Like Aaron was talking about, in Looming Tower, a good example of that is the World Trade Center lobby where they built 12 feet from the ground, and beyond that it was all CG. A similar example in The Deuce would be on 42nd street, where there was a street location in New York we would return to frequently to film. And the art department would change all the storefronts, set dress the entire street, get period cars in there, people in perfect wardrobe, so the entire street would look like the 70’s up to about 8-10 feet high, and beyond that the buildings are fine but they all need to be replaced. So everything on 42nd street above about 12 feet high is CG, just because it is not practical or possible to redress an entire building, let alone an entire street. Those effects often disappear and just become integrated into the shots and are not readily apparent that they are effects at all.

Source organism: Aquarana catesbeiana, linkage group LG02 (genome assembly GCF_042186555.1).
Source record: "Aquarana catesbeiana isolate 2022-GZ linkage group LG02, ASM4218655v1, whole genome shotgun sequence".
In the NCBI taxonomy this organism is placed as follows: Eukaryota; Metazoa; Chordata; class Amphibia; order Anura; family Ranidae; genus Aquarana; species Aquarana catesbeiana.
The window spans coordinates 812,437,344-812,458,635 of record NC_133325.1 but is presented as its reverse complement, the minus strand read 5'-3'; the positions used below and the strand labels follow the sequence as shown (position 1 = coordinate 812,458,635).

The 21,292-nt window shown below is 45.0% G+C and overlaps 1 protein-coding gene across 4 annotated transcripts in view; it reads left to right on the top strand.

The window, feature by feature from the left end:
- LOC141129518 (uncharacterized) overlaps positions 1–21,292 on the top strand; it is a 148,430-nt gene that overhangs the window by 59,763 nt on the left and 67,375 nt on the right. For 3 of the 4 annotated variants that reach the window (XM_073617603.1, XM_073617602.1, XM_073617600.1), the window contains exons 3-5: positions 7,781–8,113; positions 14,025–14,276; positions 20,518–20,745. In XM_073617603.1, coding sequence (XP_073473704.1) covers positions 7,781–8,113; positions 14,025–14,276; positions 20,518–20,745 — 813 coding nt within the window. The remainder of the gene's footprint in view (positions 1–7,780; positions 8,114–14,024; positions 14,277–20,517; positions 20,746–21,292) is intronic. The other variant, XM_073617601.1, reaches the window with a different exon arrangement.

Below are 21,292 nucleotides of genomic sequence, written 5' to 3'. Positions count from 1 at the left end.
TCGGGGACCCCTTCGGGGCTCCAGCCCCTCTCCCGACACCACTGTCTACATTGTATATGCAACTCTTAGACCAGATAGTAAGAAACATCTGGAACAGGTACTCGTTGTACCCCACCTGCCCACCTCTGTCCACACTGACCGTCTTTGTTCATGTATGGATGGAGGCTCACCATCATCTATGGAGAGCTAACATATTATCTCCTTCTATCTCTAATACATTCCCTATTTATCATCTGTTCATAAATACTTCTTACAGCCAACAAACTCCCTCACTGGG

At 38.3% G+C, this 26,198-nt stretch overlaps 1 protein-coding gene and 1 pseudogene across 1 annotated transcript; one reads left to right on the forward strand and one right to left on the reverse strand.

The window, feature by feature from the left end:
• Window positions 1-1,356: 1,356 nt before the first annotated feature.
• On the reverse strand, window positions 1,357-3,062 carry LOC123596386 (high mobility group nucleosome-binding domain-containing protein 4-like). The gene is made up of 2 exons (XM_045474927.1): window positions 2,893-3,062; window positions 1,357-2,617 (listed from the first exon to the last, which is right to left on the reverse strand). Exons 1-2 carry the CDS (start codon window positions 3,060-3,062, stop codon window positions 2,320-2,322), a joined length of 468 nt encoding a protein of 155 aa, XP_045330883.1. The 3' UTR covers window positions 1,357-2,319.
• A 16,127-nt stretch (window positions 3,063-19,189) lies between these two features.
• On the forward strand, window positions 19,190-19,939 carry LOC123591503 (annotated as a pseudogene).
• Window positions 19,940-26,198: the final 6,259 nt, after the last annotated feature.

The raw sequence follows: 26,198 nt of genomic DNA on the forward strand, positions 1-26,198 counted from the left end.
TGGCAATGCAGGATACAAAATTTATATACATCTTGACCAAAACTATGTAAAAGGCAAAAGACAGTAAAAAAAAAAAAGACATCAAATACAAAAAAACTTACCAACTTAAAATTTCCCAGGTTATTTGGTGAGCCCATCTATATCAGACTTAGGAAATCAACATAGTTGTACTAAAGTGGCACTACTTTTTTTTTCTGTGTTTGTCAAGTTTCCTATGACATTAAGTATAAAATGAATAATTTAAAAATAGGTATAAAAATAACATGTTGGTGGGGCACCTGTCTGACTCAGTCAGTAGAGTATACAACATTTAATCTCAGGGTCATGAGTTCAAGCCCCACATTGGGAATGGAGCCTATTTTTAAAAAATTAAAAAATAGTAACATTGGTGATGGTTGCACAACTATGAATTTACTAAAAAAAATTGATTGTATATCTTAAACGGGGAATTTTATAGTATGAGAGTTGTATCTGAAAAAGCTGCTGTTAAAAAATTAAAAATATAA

We’re currently working on the second season of The Deuce which we are deeply ensconced in right now. We’re very excited about that! We’re also working on the second season of The Marvelous Mrs. Maisel – getting right back into that and it looks very fun so far. We’ve just started working on Motherless Brooklyn which is a featured directed by Edward Norton. We’re sort of in the middle of working on Succession for HBO and we also did some work on Life Itself with Dan Fogelman which Amazon is putting out in theaters later this year.